Revisiting Phoenix – The Best Film of the 2010s

Nina Hoss in Phoenix – The Performance and Film of the Decade
Denis Villenueve (directing Amy Adams in Arrival) – The Director of the Decade
Ryan Gosling in Drive – the Performer of the Decade

The 2010s: the decade of Obama and Trump, hope and hate, dashed dreams and heightened anxiety, increasing interconnectedness that lead to both positive grassroots movements and sharper divisions, social media overload, hacks into our privacy and once sacred institutions, political chaos, and drones delivering both presents and bombs.

Personally, this was the decade I traveled abroad for the first time and ultimately visited six different countries. I advanced multiple rungs in my corporate career. I met an amazing woman – our first date was seeing the Roger Ebert documentary Life Itself – who I married. We then bought a wonderful old house together in a charming neighborhood, and became parents to an awesome little boy. I also published a novel, Then Came Darkness, that will likely always be my own sentimental favorite piece of work.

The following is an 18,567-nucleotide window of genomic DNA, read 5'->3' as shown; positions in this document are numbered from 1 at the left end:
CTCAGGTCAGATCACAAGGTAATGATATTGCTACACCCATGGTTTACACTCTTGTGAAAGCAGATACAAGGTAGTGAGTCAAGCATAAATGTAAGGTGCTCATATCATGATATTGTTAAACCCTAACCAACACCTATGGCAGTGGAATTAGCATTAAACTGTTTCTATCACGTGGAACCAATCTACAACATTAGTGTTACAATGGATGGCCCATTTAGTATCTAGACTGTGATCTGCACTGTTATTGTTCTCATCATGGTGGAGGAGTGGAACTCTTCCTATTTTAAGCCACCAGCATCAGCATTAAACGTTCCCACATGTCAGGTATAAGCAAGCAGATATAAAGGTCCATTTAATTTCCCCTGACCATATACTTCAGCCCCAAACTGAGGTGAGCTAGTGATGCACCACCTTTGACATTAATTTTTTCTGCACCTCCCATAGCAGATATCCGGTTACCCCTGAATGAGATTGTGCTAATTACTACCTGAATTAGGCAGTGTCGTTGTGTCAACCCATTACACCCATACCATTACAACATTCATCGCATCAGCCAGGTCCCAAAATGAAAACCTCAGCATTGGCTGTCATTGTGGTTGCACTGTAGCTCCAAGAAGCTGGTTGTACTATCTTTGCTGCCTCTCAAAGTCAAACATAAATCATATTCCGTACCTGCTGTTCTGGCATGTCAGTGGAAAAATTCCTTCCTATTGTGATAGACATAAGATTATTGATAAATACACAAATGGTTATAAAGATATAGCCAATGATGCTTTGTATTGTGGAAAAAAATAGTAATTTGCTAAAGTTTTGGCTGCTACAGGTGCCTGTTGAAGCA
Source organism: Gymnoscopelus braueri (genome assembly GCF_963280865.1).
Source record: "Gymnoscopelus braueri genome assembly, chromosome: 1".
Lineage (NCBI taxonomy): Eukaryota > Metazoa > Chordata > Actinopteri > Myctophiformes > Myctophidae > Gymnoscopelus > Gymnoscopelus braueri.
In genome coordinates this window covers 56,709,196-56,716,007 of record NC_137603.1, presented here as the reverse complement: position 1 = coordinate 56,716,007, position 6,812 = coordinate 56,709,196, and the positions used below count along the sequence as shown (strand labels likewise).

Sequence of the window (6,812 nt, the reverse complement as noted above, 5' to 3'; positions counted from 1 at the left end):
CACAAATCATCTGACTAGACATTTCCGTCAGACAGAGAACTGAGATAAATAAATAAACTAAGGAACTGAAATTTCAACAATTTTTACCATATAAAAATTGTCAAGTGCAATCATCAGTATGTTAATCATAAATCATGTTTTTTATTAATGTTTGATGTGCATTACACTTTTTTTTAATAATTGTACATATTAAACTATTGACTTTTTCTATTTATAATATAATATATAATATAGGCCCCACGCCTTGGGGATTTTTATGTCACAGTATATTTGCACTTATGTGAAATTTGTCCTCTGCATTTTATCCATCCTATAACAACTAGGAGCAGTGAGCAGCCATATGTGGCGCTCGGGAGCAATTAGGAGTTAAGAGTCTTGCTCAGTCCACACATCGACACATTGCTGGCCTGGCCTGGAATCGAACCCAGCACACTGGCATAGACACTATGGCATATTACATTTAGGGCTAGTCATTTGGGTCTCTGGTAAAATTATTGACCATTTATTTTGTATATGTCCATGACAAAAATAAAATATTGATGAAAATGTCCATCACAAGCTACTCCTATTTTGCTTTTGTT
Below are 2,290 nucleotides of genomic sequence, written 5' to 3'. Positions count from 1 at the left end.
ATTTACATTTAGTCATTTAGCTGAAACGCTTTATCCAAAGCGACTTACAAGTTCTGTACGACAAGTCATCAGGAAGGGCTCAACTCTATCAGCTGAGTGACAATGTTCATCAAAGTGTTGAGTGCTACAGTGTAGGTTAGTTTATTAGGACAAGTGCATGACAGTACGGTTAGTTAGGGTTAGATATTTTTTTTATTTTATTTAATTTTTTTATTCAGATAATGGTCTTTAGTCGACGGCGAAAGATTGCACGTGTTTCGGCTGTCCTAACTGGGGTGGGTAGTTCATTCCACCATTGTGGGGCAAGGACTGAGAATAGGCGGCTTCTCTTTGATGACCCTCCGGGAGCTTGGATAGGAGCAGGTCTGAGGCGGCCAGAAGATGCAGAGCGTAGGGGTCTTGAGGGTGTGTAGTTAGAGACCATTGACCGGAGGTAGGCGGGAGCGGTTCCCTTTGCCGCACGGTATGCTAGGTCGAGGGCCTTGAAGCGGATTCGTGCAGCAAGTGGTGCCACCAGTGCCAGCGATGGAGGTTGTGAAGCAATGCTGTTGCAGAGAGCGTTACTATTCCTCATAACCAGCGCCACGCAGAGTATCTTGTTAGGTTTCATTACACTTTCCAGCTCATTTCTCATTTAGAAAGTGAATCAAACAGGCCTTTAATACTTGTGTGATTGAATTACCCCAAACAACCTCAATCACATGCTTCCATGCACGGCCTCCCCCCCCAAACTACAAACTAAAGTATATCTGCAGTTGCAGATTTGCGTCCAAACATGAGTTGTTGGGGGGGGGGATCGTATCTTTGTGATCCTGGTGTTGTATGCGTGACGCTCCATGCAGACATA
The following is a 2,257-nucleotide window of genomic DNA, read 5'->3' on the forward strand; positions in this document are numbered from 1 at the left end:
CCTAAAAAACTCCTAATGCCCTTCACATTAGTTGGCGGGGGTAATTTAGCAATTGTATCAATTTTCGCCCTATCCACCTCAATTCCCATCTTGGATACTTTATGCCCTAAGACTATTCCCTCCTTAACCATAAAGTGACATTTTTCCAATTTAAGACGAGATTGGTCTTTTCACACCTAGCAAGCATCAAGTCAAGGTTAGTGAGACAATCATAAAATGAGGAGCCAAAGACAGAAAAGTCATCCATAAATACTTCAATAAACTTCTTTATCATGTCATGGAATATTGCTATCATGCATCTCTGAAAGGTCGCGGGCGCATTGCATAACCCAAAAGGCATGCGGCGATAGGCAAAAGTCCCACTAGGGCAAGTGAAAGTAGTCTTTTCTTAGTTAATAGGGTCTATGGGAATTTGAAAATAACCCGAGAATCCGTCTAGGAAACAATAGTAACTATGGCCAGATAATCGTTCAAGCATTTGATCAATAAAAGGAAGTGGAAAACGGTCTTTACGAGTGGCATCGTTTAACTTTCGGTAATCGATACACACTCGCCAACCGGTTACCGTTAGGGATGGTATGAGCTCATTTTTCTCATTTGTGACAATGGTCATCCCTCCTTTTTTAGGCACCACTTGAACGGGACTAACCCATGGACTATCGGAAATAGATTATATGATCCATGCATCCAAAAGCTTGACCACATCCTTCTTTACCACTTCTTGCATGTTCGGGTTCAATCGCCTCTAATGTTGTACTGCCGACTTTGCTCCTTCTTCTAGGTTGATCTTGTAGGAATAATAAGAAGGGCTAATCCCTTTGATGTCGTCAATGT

Film was right there with me every step of the way, mirroring the light (La La Land) and increasing darkness (most of Villeneuve’s output) in the world at large, sometimes in the breadth of the same film (Arrival, Drive, The Tree of Life).

It’s terms of consistency of output, Denis Villenueve had a banner decade and directed more list entries than any other auteur: Arrival, Enemy, Sicario, Blade Runner 2049. It was also a great decade for Ryan Gosling, who is the performer who shows up on more list entries than any other: Drive, La La Land, The Place Beyond the Pines, Blade Runner 2049. The Gos also brought my wife and I together as our shared love for him was one of the first topics of discussion the night we met at a rooftop party, both of us reluctant guests of mutual acquaintances. Her favorite Gos performance was Half Nelson, mine was Drive. We abhorred The Notebook. Both of us passed each other’s first test.